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Elderly drivers: Safer than you might think

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For one, no matter what you’ve heard or believe, drivers over the age of 70 are not the biggest menaces on the road.

“While older drivers have their issues, we have to remember that overwhelmingly the most dangerous drivers on the road are young males,” says Ian Jack, managing director of communications and government relations at the Canadian Automobile Association’s national office.
While superannuated motorists are involved in their share of accidents, according to the latest statistics, collision rates for seniors are dropping even as their numbers increase.

“People have to respect the fact that the vast majority of older drivers are safer drivers,” says Dr. Shawn Marshall, principal investigator for Candrive, a project studying seniors’ driving patterns that is developing a screening tool for those most at risk.

The fact is that today’s average 80-year-old driver is a lot healthier than the average octogenarian of a few decades ago – with better vision, thanks to advancements in procedures such as cataract replacements. In addition, the baby-boomer-fuelled grey wave has produced a greater awareness of the issue.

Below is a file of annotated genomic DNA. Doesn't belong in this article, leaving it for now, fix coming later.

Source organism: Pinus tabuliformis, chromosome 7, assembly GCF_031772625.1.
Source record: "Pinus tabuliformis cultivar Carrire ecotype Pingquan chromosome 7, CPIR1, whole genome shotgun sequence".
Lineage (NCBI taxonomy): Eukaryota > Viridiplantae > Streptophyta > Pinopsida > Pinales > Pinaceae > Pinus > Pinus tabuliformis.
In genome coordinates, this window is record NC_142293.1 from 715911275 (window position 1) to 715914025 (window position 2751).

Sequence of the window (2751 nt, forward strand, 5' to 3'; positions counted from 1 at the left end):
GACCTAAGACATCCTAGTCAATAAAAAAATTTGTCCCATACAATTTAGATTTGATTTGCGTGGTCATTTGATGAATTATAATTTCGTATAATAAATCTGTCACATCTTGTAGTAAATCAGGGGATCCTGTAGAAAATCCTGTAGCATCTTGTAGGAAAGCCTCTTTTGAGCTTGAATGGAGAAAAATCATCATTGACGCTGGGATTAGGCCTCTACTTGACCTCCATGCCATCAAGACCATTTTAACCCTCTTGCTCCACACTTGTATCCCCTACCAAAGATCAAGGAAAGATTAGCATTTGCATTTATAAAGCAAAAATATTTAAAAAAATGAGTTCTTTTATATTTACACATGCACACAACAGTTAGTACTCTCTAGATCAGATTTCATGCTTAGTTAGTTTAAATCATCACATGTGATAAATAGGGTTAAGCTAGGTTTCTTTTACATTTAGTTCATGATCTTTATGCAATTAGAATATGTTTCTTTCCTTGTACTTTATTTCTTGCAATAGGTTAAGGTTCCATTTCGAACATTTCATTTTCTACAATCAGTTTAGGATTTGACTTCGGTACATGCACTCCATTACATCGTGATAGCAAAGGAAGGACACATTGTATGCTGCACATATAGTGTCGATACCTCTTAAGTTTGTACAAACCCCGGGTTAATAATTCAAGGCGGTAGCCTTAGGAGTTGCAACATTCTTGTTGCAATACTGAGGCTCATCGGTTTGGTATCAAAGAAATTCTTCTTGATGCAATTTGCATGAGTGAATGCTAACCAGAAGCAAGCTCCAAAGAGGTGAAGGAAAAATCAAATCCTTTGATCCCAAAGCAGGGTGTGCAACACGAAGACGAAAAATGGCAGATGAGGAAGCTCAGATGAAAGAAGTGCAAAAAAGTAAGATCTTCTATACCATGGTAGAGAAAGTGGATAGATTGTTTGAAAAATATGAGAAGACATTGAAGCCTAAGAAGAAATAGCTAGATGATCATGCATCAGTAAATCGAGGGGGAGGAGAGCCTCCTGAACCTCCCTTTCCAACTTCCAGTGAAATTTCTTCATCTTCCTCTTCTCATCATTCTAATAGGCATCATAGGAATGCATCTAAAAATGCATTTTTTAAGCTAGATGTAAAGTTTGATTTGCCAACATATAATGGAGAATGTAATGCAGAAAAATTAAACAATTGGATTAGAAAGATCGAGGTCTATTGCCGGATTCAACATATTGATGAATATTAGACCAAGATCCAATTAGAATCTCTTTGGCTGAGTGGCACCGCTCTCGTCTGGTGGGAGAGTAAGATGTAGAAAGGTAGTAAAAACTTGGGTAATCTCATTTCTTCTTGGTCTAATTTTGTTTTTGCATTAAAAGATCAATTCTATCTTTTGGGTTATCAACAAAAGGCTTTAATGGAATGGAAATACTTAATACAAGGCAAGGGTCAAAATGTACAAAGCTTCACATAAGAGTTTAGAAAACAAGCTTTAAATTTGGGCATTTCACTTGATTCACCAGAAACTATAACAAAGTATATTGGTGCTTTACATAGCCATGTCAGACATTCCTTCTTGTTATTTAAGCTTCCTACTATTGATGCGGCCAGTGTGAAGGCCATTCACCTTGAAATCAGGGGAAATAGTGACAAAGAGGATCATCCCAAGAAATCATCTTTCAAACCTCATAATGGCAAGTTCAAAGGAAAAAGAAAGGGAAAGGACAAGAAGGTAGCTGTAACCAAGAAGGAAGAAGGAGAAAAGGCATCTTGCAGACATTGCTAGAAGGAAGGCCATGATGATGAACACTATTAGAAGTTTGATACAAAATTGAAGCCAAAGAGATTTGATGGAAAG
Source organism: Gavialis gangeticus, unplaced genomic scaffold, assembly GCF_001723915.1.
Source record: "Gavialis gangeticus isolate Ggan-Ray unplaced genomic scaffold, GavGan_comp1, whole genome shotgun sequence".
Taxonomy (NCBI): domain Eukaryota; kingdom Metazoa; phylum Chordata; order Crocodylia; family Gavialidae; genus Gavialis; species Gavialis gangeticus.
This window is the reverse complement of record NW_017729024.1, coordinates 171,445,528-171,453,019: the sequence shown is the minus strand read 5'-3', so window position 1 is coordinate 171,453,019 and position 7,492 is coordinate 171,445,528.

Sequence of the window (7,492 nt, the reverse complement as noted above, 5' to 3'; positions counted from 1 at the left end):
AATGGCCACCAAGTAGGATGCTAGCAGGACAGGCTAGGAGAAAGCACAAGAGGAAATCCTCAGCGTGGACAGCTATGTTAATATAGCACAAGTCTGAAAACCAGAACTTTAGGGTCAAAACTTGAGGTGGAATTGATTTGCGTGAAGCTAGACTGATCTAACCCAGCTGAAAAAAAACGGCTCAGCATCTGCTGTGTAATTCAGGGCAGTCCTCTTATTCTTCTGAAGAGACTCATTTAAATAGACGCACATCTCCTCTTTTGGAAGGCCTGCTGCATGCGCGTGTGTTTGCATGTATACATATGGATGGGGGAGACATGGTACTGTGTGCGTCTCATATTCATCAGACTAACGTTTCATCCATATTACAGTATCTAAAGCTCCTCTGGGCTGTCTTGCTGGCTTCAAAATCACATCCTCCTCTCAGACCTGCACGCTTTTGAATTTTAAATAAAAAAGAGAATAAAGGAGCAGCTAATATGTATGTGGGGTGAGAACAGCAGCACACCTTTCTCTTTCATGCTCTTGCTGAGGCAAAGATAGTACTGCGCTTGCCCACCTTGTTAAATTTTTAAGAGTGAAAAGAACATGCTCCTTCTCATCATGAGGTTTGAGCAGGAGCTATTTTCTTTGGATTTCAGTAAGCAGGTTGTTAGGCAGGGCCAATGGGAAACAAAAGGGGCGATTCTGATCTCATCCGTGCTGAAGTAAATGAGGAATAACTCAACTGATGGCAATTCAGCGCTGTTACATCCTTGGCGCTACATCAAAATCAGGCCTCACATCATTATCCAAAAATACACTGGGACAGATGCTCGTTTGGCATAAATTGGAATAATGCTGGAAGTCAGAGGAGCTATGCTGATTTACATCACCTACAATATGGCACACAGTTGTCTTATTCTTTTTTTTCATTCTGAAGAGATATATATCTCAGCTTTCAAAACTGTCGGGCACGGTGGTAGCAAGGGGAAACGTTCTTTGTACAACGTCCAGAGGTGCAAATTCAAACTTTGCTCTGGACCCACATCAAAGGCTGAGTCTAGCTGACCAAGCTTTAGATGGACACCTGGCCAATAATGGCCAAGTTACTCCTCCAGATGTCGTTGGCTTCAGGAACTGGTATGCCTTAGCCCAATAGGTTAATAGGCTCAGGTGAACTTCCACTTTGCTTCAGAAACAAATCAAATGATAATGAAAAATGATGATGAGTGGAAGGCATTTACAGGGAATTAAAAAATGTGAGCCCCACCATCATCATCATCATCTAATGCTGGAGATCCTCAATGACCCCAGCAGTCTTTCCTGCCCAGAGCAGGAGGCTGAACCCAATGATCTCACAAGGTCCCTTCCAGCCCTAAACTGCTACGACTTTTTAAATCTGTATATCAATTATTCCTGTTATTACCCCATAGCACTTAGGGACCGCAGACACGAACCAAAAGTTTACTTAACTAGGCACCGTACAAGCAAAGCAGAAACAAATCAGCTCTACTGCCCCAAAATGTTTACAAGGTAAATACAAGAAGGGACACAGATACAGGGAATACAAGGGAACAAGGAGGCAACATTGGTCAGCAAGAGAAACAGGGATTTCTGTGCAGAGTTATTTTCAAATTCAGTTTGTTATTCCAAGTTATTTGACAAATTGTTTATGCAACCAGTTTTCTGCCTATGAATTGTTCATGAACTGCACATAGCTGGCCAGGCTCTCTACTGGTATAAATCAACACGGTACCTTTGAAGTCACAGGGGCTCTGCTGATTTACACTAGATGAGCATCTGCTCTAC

“The older drivers have changed, in part because their expectations have changed,” Marshall says. “The drivers we have now are probably more sophisticated, they have expectations of driving longer and have driving integrated into their lives.”

There are more provincially run programs available to keep older drivers on the road. As well, there are tests to identify drivers at risk or drivers who might put others at risk.

Marshall says his years of study have left him feeling safer about sharing roads with the grey wave.
“The vast majority are safe drivers,” he says. “I don’t know why when somebody turns 65 or 66, we assume there will be a difference.”

Adapted Globe and Mail 21/02/18